New Jersey bill taps rest areas for new revenue

By Keith Goble, Land Line state legislative editor | 12/16/2014

An effort nearing passage at the New Jersey statehouse would tap major highways to raise new revenue without raising taxes

The Senate Transportation Committee voted unanimously to advance a bill that would direct the Turnpike Authority and the South Jersey Transportation Authority to study and report on additional opportunities to make money along the state’s three toll highways by providing new and better services at rest areas and welcome centers. Services could include business, commercial or retail along the New Jersey Turnpike, Garden State Parkway and Atlantic City Expressway.

“Every person who travels these highways is a potential customer,” Assemblyman Vincent Mazzeo, D-Atlantic, said in a news release.

The bill, A801, awaits further consideration on the Senate floor. If approved there, it would head to Gov. Chris Christie’s desk. Assembly lawmakers already approved it on a 75-1 vote.

Assemblyman Craig Coughlin, D-Middlesex, has says the new revenue stream is needed to help lawmakers look for creative ways to boost revenue.

“Our current transportation infrastructure demands that we think outside the box to find new revenue sources to help meet our long-term needs,” Coughlin stated.

In 2013, Gov. Chris Christie issued a conditional veto on the bill. The conditional veto gave lawmakers recommendations for changes that needed to be made to the bill to satisfy the governor.

The revised bill includes analyses of best practices at rest areas and service plazas in neighboring states; and whether the authority is maximizing revenues from billboards, cellphone towers, and other advertising.

The toll roads would be given 12 months to submit their reports to state lawmakers and the governor.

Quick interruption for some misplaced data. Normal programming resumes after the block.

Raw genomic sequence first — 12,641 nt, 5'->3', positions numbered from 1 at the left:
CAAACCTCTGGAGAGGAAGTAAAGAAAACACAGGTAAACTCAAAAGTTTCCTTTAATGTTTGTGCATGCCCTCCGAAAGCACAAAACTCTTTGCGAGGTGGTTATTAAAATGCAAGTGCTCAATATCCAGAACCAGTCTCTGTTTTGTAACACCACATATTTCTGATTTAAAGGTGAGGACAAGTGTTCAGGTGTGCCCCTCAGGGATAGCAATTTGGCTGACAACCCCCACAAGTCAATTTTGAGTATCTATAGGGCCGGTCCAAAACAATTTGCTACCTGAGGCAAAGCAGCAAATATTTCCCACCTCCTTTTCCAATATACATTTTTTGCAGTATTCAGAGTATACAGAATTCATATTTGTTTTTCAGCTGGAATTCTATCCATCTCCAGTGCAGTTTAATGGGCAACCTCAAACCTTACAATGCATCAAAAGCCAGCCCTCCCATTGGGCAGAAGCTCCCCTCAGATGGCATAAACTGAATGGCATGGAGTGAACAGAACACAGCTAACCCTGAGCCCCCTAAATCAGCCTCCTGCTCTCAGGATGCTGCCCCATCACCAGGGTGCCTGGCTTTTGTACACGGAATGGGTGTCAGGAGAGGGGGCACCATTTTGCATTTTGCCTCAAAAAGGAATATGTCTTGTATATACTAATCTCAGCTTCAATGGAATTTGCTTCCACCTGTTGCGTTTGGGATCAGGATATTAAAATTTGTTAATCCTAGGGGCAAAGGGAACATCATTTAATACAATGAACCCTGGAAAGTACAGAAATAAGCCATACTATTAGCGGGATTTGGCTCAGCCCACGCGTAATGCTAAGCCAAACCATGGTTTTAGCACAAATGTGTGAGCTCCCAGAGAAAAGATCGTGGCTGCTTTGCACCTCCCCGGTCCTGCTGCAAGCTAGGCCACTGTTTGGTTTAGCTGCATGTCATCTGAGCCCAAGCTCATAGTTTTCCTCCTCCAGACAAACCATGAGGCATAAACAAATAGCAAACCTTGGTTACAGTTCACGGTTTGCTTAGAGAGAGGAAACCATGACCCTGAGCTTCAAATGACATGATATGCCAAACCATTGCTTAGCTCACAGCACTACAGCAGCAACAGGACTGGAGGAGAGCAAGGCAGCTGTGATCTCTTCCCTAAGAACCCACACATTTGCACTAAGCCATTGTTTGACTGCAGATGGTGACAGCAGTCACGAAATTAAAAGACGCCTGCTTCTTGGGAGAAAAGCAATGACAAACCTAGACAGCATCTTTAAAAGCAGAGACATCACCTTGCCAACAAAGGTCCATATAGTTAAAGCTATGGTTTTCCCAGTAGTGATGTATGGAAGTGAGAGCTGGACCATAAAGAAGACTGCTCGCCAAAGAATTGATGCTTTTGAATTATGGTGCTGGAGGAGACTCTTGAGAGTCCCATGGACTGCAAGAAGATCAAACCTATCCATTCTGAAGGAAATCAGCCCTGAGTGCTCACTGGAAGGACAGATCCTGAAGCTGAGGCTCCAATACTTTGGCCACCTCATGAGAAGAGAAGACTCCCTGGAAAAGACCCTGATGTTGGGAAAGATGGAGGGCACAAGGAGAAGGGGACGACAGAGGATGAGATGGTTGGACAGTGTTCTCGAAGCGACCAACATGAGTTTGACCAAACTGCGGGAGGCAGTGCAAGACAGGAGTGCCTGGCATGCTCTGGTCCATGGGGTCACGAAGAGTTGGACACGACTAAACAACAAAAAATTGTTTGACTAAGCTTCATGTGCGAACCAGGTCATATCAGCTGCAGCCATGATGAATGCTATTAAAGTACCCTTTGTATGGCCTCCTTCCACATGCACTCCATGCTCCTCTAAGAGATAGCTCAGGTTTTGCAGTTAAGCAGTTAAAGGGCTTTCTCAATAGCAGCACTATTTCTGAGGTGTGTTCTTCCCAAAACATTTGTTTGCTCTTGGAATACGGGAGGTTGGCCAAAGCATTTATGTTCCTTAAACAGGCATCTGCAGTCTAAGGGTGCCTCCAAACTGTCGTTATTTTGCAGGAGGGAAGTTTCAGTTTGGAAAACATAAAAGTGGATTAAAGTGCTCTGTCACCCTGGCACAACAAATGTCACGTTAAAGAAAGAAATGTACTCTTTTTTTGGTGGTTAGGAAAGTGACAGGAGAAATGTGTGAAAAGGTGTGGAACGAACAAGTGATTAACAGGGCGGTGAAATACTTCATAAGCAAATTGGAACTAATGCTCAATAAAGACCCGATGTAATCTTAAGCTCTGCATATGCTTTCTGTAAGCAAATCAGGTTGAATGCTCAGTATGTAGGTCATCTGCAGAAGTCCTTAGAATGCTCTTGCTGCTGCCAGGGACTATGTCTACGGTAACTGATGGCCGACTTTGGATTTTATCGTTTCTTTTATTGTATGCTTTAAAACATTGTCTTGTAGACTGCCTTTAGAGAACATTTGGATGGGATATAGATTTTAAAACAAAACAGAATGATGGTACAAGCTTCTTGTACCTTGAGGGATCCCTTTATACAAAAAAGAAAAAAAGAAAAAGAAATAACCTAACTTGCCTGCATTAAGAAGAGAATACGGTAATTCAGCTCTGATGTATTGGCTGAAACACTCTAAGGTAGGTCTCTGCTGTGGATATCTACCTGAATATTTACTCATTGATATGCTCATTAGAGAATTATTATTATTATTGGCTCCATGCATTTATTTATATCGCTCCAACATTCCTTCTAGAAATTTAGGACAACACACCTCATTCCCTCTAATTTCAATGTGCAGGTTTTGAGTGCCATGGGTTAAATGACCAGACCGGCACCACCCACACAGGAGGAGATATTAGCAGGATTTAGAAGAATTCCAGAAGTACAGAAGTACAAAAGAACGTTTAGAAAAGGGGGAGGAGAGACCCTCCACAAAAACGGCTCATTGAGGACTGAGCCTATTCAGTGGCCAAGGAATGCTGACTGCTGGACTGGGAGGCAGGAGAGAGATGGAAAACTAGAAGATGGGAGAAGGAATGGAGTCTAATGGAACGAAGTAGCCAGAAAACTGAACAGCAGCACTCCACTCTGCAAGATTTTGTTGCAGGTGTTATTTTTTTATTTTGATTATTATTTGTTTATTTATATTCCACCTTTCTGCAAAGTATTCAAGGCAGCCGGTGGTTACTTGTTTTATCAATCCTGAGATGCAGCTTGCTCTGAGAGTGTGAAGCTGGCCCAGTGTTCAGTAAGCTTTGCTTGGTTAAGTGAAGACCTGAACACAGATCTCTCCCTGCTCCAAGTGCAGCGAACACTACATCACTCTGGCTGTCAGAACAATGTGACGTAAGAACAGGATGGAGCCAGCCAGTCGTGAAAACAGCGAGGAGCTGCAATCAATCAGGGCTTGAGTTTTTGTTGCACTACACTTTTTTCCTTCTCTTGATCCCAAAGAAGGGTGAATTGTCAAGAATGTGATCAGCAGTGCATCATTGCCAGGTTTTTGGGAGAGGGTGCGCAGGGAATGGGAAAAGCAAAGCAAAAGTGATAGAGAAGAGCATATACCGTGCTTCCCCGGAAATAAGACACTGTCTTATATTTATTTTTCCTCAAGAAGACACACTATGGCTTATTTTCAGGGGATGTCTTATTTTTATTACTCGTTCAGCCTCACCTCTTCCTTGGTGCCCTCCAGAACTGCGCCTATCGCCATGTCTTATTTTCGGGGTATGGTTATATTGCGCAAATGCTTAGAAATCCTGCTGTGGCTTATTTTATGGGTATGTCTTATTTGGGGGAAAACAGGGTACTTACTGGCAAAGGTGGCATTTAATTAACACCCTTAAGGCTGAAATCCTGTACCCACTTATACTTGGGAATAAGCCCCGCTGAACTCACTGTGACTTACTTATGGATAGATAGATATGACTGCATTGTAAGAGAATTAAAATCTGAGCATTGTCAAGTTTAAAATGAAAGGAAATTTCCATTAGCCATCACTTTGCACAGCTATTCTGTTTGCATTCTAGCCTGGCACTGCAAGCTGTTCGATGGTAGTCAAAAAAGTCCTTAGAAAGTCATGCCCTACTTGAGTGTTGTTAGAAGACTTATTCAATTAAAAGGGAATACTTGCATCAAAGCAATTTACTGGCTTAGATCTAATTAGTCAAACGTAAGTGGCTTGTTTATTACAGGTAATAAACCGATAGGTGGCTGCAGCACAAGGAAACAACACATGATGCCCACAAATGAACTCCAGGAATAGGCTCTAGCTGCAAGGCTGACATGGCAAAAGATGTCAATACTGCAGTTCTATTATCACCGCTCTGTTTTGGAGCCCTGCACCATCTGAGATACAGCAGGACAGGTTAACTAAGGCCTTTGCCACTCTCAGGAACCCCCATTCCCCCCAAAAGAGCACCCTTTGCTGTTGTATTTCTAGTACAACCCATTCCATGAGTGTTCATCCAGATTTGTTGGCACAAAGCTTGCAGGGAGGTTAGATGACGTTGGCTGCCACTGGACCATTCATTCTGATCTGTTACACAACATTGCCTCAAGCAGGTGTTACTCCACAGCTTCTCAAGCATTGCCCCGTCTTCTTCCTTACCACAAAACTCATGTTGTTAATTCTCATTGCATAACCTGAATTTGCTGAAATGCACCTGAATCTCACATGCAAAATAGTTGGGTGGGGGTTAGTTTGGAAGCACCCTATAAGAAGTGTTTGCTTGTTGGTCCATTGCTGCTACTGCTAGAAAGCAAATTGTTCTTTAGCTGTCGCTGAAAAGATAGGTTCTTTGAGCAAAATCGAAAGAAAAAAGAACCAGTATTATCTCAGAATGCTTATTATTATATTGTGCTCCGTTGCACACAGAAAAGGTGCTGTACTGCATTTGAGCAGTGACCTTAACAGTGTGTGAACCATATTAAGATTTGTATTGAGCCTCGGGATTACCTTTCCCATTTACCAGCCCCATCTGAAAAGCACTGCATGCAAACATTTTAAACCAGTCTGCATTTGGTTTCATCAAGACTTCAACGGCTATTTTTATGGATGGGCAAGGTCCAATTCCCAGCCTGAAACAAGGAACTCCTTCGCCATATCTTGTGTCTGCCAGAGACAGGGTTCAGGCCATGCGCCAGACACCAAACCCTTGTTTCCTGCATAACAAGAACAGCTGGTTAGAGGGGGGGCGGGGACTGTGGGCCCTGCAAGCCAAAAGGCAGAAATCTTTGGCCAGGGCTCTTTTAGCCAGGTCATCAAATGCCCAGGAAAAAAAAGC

“Finding new revenue sources without raising taxes is crucial, particularly in an economy like this,” stated Assemblyman John Wisniewski, D-Middlesex.

Utah, Louisiana and New Hampshire have taken action during the past year to explore rest stops and service plazas as a potential funding source. Similar programs are running in other states.

The Utah Department of Transportation is authorized to make sponsorship signs available at rest stops to help defray costs related to highway related services.

Rep. John Knotwell, R-Herriman, said that sponsorships allow the state to stretch a limited transportation budget for maintenance without raising taxes.

UDOT is also authorized to sell banner ads for its online traffic application.

In Louisiana, the state Department of Transportation and Development has the authority to charge fees for sponsorship signs on state-owned property, including the state’s nine rest areas.

The DOTD’s Shawn Wilson said the rule allows the state to take advantage of federal law that authorizes states to provide sponsorships at rest areas.

Elsewhere, a New Hampshire law authorizes the state to pursue selling sponsorships or naming rights to the 16-state-operated rest areas.

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